Declassified Document: Nuclear Bomb Nearly Detonated Near Goldsboro In 1961

According to a declassified U.S. Document published by a British newspaper Friday, a nuclear bomb nearly exploded in 1961 over Goldsboro that would have been 260 times more powerful than the one that leveled Hiroshima.

The Guardian newspaper said the document, obtained by investigative journalist Eric Schlosser under the Freedom of Information Act, gave the first conclusive evidence that the United States came close to a disaster in January 1961.

The U.S. government has never said one of the bombs was close to detonating.

The B-52 Stratofortress broke up in mid-air near Goldsboro and dropped two nuclear bombs in the process.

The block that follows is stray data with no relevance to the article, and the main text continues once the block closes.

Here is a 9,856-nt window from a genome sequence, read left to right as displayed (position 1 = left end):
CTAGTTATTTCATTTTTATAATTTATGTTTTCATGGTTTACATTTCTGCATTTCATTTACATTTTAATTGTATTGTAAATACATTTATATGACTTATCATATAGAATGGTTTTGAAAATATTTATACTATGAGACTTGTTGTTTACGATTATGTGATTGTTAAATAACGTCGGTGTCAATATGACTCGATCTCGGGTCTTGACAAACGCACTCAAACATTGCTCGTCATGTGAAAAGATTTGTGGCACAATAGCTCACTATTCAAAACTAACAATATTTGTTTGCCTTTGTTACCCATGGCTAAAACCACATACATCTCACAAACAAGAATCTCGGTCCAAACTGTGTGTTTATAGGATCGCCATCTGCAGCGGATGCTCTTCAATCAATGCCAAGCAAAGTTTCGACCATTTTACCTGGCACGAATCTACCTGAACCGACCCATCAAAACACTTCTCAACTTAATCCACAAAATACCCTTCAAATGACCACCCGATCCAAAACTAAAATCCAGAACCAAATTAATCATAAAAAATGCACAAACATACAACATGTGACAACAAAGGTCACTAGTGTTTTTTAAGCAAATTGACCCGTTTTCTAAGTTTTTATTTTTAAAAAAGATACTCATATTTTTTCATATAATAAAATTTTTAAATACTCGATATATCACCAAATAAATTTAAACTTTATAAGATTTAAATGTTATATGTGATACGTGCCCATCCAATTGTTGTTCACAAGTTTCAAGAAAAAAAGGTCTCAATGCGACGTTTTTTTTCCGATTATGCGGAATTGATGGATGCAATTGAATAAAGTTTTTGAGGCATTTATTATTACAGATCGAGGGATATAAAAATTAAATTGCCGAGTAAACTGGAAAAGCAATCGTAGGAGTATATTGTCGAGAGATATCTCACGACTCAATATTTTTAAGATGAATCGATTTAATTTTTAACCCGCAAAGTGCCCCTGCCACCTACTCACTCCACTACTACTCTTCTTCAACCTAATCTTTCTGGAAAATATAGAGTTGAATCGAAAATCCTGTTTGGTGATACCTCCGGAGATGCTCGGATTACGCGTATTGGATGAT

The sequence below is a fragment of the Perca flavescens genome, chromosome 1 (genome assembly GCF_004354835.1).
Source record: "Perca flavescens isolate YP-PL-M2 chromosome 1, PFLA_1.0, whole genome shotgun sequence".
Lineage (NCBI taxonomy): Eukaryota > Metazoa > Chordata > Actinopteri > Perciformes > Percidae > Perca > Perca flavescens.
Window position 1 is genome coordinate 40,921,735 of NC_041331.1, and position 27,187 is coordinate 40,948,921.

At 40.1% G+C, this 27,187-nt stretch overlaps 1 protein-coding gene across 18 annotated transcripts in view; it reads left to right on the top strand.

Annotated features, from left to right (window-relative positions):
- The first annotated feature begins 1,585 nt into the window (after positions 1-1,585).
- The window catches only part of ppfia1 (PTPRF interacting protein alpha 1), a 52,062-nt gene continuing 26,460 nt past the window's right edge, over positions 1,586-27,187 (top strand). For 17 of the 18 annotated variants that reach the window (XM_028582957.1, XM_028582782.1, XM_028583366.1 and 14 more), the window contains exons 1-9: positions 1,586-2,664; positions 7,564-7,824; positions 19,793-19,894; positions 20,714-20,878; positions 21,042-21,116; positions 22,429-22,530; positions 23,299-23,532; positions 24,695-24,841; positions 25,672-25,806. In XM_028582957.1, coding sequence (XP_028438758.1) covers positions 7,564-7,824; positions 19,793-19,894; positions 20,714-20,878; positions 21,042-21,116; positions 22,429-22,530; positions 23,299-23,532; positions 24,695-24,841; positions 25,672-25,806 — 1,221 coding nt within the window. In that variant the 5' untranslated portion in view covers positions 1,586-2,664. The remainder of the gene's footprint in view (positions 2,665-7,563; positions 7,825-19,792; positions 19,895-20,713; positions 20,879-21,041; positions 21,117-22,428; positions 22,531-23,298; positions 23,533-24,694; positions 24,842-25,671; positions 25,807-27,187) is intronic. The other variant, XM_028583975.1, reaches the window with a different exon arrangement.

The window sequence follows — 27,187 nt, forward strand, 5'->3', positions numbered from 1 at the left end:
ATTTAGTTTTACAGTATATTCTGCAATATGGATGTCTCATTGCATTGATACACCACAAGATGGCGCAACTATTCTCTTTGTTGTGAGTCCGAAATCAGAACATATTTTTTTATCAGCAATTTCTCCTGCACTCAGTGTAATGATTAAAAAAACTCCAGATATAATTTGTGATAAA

A parachute opened one one weapon allowing the bomb to hit the ground with little damage.

The second bomb plunged into a muddy field and disintegrated.

The newly published document said one of the two bombs behaved exactly in the manner of a nuclear weapon in wartime and that only one low-voltage switch prevented a disaster.

It says three of four safety mechanisms designed to prevent unintended detonation failed to operate properly and when the bomb hit the ground, a firing signal was sent to the nuclear core of the device and it was only the final, highly vulnerable switch that averted a disaster.

The paper says fallout could have spread over Washington, Baltimore, Philadelphia and even New York City.




 
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